• Local hospital introduces technology for ALS patients


    Friday at the Carolinas HealthCare System’s Neurosciences Institute, patients with amyotrophic lateral sclerosis (ALS) from all over the southeastern United States gathered in the Edwin D. Holt Communications Laboratory for a clinic that would give them access to technology that allows them to communicate with their friends and family.

    ALS is a progressive disease that causes the motor neurons in the brain and spinal cord to vanish, so that the muscles no longer receive signals to move. ALS causes the body to eventually become paralyzed, and can make it difficult for patients to swallow, speak, or even breathe.

    Charlotte ALS patient Patrick Northrup has been coming to the center for two years now, and over time it has become more and more difficult for him to physically get his words out. His wife Hilary says they are both grateful to have access to technology that allows them to stay in touch.

    “He’s such a verbal person that these text to speech programs add to his quality of life,” Hillary said. “Patrick is now able to communicate with friends and family, either long distance or nearby, so having those conversations that let everyone know what is going on is extremely important to us.”

    Many patients that came to the clinic on Friday will travel great distances to attend, because it is the only program in the nation to receive The Joint Commission Disease-Specific Care Certification in ALS.

    In addition, they can get all of their needs taken care of in one day, such as speech therapy and the technology that comes along with it, which is now receiving national attention from major news outlets.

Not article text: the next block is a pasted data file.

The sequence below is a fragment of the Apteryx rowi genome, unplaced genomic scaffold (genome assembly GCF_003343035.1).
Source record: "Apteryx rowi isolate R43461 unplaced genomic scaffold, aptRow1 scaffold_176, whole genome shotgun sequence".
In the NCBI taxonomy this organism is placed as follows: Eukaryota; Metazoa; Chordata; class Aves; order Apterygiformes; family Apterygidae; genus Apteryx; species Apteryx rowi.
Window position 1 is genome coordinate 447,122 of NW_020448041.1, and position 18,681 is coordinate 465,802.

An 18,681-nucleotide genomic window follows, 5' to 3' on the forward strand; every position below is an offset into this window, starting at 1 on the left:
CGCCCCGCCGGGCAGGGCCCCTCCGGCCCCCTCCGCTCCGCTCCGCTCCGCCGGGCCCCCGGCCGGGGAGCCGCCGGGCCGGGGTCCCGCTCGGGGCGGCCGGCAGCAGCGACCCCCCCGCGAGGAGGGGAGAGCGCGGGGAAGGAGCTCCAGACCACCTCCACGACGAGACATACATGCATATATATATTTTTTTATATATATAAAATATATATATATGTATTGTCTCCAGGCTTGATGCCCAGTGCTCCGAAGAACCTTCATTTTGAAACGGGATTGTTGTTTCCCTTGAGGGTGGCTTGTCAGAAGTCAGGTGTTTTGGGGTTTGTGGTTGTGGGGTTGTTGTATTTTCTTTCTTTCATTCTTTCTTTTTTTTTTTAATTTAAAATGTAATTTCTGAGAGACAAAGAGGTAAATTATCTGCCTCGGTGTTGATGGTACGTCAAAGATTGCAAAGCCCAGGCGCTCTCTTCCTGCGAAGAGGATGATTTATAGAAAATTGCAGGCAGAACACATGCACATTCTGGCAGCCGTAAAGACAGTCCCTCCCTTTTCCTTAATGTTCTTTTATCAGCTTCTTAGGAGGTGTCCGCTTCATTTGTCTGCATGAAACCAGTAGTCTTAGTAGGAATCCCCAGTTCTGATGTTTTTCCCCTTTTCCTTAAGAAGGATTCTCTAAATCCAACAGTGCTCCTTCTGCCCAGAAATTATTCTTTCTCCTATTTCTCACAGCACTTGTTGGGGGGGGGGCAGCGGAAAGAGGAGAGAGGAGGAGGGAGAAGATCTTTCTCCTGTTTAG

“CNN Newsroom” with Suzanne Malveaux will be airing a three-part series beginning July 1 entitled “Fighting ALS.” In this series, Malveaux speaks with strong figures in the ALS community, such as former NFL player Steve Gleason, who can no longer verbally communicate and must rely on speech-generating devices or other methods of communication.

    Amy Wright, a speech pathologist at the center, helps ALS patients identify and implement a way to communicate so they can participate in day-to-day decision making and conversations with their loved ones and caregivers regardless of physical limitations.

    “During clinic days like today, we see patients that may need assistance with programming or understanding functions with their particular machines. We do the troubleshooting for them, give them training on how to use the eye gaze technology, or even show them ways to type faster and use shortcuts that will cut down on how long it takes them to participate in a conversation,” Wright said.

    Some of the software can be expensive, but Wright also teaches patients how to use an app on their iPad for a cheaper alternative.  

    “Some patients really like texting or emailing, so this is a great transition for them, many pick it up pretty quickly and they can even use it for phone conversations by holding the iPad or laptop up to the speaker phone,” Wright said.

    Along with speech therapy, patients who attended Friday’s clinic also see the specialists who work with ALS patients, such as neurologists, nutritionists, social workers, and even people who help them figure out their expenses.

    “Our goal is to continue being on the forefront of technology for ALS patients, and we are leading the way with research. We want to make every patient that walks in our doors know that we are here for them and will do everything in our power to improve their quality of life and help their families in the process as well,” said Benjamin Brooks, MD, director of the Carolinas Neuromuscular/ALS-MDA Center.

    For more on the text-to-speech technology or the latest developments on ALS research, contact http://www.carolinashealthcare.org/neuroscience.

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